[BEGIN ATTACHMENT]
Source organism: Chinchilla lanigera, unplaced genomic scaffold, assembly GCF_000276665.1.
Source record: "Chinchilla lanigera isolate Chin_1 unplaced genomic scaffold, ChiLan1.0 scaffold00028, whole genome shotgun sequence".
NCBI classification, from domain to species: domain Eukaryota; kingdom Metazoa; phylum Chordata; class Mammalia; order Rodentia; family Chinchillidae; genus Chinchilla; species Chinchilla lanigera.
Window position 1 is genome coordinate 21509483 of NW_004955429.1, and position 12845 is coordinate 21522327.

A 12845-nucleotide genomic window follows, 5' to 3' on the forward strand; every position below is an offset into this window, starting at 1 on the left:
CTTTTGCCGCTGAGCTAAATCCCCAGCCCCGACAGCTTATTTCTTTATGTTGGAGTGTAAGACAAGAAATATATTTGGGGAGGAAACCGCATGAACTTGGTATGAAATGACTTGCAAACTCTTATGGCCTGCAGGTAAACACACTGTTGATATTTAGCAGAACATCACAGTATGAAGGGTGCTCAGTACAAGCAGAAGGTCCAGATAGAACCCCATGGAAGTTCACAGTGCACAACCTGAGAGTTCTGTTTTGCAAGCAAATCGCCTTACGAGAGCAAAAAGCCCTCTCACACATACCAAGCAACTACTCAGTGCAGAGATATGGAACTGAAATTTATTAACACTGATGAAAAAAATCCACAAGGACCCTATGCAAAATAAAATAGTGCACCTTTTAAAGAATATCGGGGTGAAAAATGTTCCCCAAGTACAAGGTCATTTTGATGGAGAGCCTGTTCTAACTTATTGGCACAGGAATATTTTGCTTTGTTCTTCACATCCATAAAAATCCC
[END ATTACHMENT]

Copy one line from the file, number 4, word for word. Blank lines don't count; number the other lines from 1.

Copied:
Window position 1 is genome coordinate 21509483 of NW_004955429.1, and position 12845 is coordinate 21522327.